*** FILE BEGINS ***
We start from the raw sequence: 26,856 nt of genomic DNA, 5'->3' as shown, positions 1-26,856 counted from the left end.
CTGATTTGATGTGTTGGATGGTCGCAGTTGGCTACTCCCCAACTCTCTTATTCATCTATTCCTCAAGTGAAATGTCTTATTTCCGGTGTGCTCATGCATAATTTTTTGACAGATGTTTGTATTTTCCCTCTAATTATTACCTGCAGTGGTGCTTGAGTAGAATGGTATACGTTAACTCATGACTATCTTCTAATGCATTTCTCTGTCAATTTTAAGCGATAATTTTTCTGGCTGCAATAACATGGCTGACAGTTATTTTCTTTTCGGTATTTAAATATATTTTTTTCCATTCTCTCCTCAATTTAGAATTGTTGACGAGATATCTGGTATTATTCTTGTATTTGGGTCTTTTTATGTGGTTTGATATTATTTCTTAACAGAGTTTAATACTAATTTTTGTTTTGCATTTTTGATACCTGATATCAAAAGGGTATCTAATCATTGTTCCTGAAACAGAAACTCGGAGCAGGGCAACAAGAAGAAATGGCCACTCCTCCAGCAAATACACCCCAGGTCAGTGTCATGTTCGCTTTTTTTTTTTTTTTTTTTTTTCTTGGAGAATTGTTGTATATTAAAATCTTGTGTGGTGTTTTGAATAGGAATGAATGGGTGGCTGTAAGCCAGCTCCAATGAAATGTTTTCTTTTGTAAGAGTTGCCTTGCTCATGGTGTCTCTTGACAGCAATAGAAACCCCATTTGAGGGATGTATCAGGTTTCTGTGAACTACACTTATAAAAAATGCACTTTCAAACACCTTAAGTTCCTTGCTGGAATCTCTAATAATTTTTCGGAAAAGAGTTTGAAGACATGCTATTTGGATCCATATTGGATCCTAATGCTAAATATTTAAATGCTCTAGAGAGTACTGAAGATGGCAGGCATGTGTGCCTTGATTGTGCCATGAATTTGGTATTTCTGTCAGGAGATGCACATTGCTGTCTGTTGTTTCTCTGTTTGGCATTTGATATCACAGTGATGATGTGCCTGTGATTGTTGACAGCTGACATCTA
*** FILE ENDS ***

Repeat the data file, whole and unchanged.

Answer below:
We start from the raw sequence: 26,856 nt of genomic DNA, 5'->3' as shown, positions 1-26,856 counted from the left end.
CTGATTTGATGTGTTGGATGGTCGCAGTTGGCTACTCCCCAACTCTCTTATTCATCTATTCCTCAAGTGAAATGTCTTATTTCCGGTGTGCTCATGCATAATTTTTTGACAGATGTTTGTATTTTCCCTCTAATTATTACCTGCAGTGGTGCTTGAGTAGAATGGTATACGTTAACTCATGACTATCTTCTAATGCATTTCTCTGTCAATTTTAAGCGATAATTTTTCTGGCTGCAATAACATGGCTGACAGTTATTTTCTTTTCGGTATTTAAATATATTTTTTTCCATTCTCTCCTCAATTTAGAATTGTTGACGAGATATCTGGTATTATTCTTGTATTTGGGTCTTTTTATGTGGTTTGATATTATTTCTTAACAGAGTTTAATACTAATTTTTGTTTTGCATTTTTGATACCTGATATCAAAAGGGTATCTAATCATTGTTCCTGAAACAGAAACTCGGAGCAGGGCAACAAGAAGAAATGGCCACTCCTCCAGCAAATACACCCCAGGTCAGTGTCATGTTCGCTTTTTTTTTTTTTTTTTTTTTTCTTGGAGAATTGTTGTATATTAAAATCTTGTGTGGTGTTTTGAATAGGAATGAATGGGTGGCTGTAAGCCAGCTCCAATGAAATGTTTTCTTTTGTAAGAGTTGCCTTGCTCATGGTGTCTCTTGACAGCAATAGAAACCCCATTTGAGGGATGTATCAGGTTTCTGTGAACTACACTTATAAAAAATGCACTTTCAAACACCTTAAGTTCCTTGCTGGAATCTCTAATAATTTTTCGGAAAAGAGTTTGAAGACATGCTATTTGGATCCATATTGGATCCTAATGCTAAATATTTAAATGCTCTAGAGAGTACTGAAGATGGCAGGCATGTGTGCCTTGATTGTGCCATGAATTTGGTATTTCTGTCAGGAGATGCACATTGCTGTCTGTTGTTTCTCTGTTTGGCATTTGATATCACAGTGATGATGTGCCTGTGATTGTTGACAGCTGACATCTA